Seafood HACCP and safety programs help sustain Louisiana’s coastal communities

Evelyn Watts

Louisiana ranks second behind Alaska for domestic seafood harvesting by volume. Seafood is one of the main sources of lean protein around the world, and its consumption continues to grow annually. To guarantee the safety and wholesomeness of seafood products, state and federal agencies work together regulating the seafood industry.

Since 1996, the LSU AgCenter and Louisiana Sea Grant have led seafood processing safety programs in Louisiana. In 1997, the U.S. Food and Drug Administration Seafood Hazard Analysis and Critical Control Points (HACCP) regulation became final. This regulation mandates that all individuals engaged in seafood processing for commercial purposes must develop and implement a HACCP plan. It also requires that in each seafood processing facility, a person trained in the seven principles of HACCP must keep and review all plant records. Also in 2016, catfish inspections were moved from the FDA to the U.S. Department of Agriculture Food Safety Inspection Service (USDA/FSIS), which also requires a HACCP plan and documentation.

To assist the seafood industry in complying with regulatory requirements for seafood safety, the national Seafood HACCP Alliance provides education and training. The structure of this program is based on collaboration among federal and state food inspection officials, academic food safety researchers and educators, and various representatives from the seafood and aquaculture industry. Seafood specialists from the AgCenter and Sea Grant have played a lead role educating the Louisiana seafood industry about keeping products safe through the supply chain.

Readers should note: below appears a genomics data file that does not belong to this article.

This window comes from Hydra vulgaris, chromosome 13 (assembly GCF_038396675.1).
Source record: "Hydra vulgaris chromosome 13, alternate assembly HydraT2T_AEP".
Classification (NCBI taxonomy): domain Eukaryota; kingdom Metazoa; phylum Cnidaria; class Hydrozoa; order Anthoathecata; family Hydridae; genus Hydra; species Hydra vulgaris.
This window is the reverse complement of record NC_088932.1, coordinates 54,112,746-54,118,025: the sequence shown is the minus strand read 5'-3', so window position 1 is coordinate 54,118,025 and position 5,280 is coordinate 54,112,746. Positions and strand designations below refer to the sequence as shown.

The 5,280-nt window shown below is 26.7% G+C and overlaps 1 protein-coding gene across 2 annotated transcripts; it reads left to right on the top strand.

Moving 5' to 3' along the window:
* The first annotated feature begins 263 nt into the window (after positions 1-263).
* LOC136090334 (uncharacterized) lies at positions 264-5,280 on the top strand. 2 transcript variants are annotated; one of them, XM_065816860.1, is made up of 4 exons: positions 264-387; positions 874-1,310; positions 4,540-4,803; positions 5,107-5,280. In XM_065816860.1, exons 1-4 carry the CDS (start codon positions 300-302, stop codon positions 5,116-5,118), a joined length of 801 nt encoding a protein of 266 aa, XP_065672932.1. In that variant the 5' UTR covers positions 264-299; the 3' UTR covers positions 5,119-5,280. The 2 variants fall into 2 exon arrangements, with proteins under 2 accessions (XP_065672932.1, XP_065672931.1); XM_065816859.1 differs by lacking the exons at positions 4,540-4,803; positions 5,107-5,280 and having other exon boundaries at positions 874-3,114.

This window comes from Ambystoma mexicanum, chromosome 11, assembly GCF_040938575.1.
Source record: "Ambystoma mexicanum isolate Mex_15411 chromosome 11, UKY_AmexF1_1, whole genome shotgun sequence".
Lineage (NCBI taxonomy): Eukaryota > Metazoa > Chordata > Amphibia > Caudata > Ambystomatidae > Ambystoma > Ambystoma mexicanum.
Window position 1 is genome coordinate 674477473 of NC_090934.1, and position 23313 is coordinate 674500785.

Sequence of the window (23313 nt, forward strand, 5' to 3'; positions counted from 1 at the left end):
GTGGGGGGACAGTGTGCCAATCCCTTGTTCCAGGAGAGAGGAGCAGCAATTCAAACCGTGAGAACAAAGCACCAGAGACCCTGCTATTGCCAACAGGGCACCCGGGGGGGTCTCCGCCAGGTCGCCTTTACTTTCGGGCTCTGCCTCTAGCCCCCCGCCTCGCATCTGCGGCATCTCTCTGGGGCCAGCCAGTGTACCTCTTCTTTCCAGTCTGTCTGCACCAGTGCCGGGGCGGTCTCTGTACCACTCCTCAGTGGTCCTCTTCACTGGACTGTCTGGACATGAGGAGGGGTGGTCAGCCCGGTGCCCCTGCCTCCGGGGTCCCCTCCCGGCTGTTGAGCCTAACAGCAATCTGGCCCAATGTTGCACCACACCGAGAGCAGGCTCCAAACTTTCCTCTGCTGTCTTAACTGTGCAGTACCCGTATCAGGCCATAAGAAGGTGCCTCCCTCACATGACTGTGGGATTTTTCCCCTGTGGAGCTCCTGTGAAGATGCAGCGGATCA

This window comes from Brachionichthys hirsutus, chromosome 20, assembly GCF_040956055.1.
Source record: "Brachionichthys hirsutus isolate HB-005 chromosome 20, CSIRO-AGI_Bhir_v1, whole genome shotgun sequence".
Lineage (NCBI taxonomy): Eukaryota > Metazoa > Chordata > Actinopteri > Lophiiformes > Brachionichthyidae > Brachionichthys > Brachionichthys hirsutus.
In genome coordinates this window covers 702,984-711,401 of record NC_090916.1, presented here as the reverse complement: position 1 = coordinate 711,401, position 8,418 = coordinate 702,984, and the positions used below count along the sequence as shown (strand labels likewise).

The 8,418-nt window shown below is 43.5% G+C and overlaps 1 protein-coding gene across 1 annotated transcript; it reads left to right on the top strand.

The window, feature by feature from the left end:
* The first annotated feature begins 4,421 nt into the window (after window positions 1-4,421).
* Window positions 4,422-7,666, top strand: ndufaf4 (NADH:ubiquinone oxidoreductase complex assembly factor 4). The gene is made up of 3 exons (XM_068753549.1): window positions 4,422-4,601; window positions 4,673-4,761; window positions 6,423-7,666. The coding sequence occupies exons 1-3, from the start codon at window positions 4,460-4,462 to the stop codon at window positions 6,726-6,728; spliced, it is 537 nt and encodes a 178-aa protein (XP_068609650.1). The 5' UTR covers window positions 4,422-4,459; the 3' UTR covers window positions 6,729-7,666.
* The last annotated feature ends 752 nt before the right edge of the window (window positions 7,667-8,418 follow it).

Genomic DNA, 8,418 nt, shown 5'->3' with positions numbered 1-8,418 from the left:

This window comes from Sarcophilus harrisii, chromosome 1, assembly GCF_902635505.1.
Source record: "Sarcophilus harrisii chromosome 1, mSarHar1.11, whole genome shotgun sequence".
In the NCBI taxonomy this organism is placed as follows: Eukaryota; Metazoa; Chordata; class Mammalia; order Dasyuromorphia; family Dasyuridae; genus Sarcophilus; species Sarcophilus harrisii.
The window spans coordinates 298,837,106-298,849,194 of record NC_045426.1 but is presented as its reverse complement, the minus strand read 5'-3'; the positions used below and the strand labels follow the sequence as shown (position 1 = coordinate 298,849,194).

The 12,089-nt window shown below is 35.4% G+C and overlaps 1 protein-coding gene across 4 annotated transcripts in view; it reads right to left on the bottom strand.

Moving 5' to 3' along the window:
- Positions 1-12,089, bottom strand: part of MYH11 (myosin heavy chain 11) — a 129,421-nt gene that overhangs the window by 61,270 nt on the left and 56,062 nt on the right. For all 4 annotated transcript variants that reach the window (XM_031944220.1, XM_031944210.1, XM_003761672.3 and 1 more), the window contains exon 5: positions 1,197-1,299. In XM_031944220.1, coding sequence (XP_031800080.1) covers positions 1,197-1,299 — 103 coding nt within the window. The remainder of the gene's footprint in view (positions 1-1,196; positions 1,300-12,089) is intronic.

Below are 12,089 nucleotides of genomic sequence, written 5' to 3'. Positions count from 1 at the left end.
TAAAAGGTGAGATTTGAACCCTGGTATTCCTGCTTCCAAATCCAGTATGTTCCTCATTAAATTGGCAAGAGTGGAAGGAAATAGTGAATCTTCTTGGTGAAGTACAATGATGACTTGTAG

The seafood HACCP inspection regulation mandated that all seafood processors would be in compliance by December 1997. In response to these new training requirements, between October 1996 and August 1997, the AgCenter and Sea Grant offered a series of 15 workshops along the Louisiana coast, targeting shrimp, crawfish, finfish, crab and oyster industries. Most attendees were owners and managers. Following this first series of workshops, the AgCenter and Sea Grant collaborated with the FDA and the Louisiana Department of Health to continue to offer two-and-a-half-day basic seafood HACCP workshops. Through time, plant floor supervisors and food handlers have attended as well.

In addition to developing and implementing a HACCP plan, seafood HACCP regulations require processors to monitor good sanitary conditions and practices during processing. In 2000, the Seafood HACCP Alliance developed the one-day training curriculum “Sanitation Control Procedures for Processing Fish and Fishery Products” to assist the industry in developing and implementing sanitation control procedures. The AgCenter and Sea Grant participated with Seafood HACCP Alliance developing this curriculum, which has been offered twice a year since 2001.

The AgCenter and Sea Grant continue collaborating with the Seafood HACCP Alliance, reviewing and updating training curricula. Through the seafood HACCP and seafood safety workshops, more than 2,650 people from the state, national and international seafood industries have been reached.

Evelyn Watts is an assistant professor in the School of Nutrition and Food Sciences.

(This article appears in the fall 2018 issue of Louisiana Agriculture.)

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Pictured from left, Kimberly Tucker, John Nguyen, David LeRay, Lance Nacio and Mark Hoffmann work together to develop HACCP plans specific to their products. Basic Seafood HACCP workshop Feb. 3, 2010, at the LSU AgCenter, Baton Rouge. Photo by Paula Ouder

12/14/2018 8:54:36 PM
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